Amero-Australian Treefrogs: Hylidae
Green Treefrog (litoria Caerulea): Species Accounts
Physical characteristics: The green treefrog, also known as White's treefrog, is a pudgy animal with skin that drapes over its sides to make the frog appear almost as if it were melting. The flabby-looking skin behind each side of the back of the head covers large, flat, poison glands. The green treefrog is a round frog with a head that blends back into the body rather than having an obvious neck. Its head has large, white eyes, a short snout, and a wide mouth. Its eardrums are visible on the sides of its head. Its legs are rather short, but its webbed toes are thick and long, ending in wide, triangular-shaped pads. The typical green treefrog is the color of a lime, sometimes with a tinge of yellow on its face and legs. It has a grayish or yellowish white underside. Females, which grow to 2.9 to 4.5 inches (7.0 to 11.0 centimeters) long, are larger than males. Males reach 2.7 to 3.1 inches (6.6 to 7.7 centimeters) in length. Sometimes this frog is listed with the scientific name Pelodryas caerulea instead of the name listed here.
Geographic range: It lives in northern and eastern Australia and has also been introduced to New Zealand.
Habitat: It spends most of its life in the trees of forests, which may be dry or humid. Eggs and tadpoles develop in the calm water of swamps or slow streams.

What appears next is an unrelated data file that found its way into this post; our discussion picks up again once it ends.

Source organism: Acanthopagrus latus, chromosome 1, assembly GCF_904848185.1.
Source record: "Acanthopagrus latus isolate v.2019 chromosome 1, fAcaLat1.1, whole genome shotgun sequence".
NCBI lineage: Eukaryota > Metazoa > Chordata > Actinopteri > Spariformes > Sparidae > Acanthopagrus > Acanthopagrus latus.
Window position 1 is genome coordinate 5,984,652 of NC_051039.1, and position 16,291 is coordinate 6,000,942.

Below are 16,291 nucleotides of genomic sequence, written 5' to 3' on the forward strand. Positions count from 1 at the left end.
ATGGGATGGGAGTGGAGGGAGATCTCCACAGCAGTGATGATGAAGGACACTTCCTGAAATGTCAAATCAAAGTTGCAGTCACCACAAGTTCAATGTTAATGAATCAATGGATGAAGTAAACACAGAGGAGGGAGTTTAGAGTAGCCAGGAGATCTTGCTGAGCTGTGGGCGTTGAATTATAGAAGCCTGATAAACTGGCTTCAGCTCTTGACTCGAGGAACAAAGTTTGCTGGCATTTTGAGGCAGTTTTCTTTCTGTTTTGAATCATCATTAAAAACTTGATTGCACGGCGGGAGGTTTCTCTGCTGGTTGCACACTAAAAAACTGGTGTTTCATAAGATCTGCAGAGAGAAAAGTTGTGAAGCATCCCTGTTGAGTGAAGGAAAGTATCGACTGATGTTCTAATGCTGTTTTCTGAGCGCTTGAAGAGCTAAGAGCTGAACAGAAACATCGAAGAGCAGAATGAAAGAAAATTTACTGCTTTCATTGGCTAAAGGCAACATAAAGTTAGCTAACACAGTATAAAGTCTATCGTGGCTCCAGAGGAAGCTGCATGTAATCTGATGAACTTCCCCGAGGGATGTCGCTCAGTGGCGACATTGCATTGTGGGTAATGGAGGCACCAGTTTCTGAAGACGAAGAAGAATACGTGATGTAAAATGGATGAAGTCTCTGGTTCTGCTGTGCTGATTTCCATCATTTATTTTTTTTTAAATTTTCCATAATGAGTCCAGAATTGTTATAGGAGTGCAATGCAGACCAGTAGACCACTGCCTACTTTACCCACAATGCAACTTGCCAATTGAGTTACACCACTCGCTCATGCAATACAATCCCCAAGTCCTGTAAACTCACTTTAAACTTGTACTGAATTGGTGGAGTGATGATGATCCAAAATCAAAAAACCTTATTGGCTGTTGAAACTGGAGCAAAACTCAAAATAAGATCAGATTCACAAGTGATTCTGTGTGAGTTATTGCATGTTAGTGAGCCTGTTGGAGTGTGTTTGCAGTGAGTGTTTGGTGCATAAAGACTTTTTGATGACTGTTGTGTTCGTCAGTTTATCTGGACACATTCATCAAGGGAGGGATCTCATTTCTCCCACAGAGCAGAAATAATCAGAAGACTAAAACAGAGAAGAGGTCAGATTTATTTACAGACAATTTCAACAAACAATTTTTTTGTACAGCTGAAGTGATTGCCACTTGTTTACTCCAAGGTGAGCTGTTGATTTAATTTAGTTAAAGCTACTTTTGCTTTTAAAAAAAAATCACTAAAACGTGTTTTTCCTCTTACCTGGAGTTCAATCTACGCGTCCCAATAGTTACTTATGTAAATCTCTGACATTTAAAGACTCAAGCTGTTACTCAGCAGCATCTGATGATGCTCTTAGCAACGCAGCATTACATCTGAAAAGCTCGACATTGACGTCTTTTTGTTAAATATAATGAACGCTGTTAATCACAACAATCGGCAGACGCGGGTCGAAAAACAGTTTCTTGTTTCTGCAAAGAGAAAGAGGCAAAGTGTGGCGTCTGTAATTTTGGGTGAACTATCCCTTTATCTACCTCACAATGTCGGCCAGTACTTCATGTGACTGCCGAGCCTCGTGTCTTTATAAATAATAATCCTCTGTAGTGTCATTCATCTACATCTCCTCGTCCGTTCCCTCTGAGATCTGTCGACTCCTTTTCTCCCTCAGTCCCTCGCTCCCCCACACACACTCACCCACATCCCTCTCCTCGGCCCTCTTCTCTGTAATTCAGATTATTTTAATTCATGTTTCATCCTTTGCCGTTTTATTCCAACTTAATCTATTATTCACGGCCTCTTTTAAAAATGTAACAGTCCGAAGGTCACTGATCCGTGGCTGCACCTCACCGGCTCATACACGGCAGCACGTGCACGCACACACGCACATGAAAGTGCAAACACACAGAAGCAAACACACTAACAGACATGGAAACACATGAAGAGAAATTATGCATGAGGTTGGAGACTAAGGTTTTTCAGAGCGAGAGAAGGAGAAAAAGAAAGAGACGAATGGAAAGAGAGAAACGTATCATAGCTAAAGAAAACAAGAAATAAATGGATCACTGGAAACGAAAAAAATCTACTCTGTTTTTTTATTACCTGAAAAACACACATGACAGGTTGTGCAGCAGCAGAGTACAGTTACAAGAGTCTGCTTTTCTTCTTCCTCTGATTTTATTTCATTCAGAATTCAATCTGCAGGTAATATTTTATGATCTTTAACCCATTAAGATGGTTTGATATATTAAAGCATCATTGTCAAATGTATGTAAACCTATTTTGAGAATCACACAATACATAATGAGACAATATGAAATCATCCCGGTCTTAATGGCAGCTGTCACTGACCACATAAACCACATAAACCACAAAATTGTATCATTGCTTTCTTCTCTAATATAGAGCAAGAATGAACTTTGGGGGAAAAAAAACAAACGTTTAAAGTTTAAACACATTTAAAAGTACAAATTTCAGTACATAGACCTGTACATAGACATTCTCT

Diet: This rather large frog eats various arthropods, as well as larger organisms, such as other frogs and even small mammals.
Behavior and reproduction: It often sits in trees with its front feet crossed and held close to its body. It becomes active at night. Following rains, usually from November until February or March, the males begin calling with a deep, repeated "crawk" or barking sound. They call from spots near the water. Females follow the calls to the males and they mate. The females may lay as few as two hundred eggs or ten times that many, dropping them onto the surface of calm water. The eggs soon sink and later hatch into tadpoles. The tadpoles turn into froglets in about six weeks.
Green treefrogs and people: The skin of this frog oozes a substance that can help control high blood pressure in people. High blood pressure, which happens when the blood moves with too much force through the blood vessels in the body, is a dangerous condition. Scientists now make the frog's skin substance in laboratories as a human drug.
Conservation status: The green treefrog is not considered threatened or endangered. ∎
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